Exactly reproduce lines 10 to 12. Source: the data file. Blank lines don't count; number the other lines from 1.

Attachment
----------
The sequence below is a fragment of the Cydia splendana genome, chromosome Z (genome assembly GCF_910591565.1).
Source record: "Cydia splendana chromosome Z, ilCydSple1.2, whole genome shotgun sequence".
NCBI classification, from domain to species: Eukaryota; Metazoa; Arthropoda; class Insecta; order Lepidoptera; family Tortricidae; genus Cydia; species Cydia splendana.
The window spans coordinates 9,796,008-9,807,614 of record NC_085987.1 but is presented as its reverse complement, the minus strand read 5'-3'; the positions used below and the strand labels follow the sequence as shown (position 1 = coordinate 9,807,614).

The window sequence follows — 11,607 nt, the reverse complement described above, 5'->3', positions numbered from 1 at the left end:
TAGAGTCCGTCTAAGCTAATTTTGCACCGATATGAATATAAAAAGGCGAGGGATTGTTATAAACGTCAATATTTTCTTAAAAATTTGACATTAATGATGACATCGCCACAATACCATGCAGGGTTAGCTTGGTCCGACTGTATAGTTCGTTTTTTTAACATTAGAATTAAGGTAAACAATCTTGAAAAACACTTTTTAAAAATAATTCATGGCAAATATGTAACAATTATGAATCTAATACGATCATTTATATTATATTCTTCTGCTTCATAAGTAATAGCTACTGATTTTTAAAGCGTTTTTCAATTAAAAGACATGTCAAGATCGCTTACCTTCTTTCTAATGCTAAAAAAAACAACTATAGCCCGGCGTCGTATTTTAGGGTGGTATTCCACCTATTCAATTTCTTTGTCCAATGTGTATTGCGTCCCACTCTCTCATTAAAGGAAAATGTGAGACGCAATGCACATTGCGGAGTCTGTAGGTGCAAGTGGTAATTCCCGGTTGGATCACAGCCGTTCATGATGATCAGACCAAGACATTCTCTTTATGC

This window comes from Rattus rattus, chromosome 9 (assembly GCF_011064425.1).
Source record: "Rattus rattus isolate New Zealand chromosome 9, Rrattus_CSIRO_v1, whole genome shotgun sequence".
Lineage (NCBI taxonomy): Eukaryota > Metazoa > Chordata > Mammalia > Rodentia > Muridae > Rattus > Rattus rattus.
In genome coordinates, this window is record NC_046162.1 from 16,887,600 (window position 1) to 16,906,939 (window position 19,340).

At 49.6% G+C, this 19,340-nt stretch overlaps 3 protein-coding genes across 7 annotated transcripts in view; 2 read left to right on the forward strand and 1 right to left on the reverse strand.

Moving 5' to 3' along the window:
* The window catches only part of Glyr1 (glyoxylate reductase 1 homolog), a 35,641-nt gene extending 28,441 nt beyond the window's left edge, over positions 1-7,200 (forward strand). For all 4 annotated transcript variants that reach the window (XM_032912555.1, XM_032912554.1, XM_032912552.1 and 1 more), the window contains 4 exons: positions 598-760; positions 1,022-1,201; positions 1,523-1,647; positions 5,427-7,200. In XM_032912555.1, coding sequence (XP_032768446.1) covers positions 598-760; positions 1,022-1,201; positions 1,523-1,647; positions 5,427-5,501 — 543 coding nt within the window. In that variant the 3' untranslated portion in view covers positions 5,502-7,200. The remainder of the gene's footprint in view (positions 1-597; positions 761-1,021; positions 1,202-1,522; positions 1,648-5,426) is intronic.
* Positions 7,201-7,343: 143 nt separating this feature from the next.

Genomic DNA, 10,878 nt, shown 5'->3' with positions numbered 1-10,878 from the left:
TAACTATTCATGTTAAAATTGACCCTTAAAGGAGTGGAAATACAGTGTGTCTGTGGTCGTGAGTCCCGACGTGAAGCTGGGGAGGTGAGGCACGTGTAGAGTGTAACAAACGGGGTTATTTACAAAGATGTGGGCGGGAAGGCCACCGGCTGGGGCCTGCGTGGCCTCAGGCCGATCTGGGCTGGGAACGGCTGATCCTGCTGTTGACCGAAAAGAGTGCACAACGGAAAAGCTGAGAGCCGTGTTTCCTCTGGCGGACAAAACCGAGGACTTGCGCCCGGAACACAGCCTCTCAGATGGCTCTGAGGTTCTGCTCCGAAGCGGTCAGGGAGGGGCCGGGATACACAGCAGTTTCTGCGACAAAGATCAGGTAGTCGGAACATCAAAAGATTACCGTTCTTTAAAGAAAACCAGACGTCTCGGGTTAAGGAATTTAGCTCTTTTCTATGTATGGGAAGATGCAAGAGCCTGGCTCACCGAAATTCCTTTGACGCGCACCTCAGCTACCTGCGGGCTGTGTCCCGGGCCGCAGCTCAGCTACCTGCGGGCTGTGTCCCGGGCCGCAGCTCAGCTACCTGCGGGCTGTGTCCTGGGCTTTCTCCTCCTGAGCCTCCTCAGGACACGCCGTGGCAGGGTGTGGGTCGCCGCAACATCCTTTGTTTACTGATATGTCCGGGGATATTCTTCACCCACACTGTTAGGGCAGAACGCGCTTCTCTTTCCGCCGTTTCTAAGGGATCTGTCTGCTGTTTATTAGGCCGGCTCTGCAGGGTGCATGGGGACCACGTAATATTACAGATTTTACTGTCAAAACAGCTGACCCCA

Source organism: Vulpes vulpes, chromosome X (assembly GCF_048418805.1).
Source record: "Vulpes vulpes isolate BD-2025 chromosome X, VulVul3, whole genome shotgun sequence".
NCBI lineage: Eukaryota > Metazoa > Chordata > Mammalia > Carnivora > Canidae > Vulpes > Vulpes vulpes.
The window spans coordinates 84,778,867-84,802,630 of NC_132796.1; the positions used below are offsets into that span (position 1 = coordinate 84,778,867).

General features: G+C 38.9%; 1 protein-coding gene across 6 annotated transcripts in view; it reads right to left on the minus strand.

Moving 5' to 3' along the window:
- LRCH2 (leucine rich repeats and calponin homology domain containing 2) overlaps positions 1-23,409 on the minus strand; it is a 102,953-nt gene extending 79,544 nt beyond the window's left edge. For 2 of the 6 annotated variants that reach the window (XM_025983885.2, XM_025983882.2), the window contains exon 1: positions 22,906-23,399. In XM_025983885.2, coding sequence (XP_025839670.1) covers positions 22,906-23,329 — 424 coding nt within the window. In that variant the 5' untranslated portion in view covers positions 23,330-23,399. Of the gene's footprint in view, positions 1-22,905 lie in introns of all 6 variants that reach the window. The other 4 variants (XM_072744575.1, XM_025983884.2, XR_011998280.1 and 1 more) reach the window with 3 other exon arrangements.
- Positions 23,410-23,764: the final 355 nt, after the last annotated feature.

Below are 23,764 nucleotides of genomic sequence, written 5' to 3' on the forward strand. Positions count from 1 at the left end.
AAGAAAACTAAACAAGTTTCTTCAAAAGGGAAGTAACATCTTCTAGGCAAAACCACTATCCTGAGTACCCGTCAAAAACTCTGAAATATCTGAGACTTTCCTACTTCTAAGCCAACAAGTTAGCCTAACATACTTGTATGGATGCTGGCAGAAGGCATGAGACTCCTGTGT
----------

In genome coordinates, this window is record NC_046162.1 from 16,887,600 (window position 1) to 16,906,939 (window position 19,340).

At 49.6% G+C, this 19,340-nt stretch overlaps 3 protein-coding genes across 7 annotated transcripts in view; 2 read left to right on the forward strand and 1 right to left on the reverse strand.

Moving 5' to 3' along the window: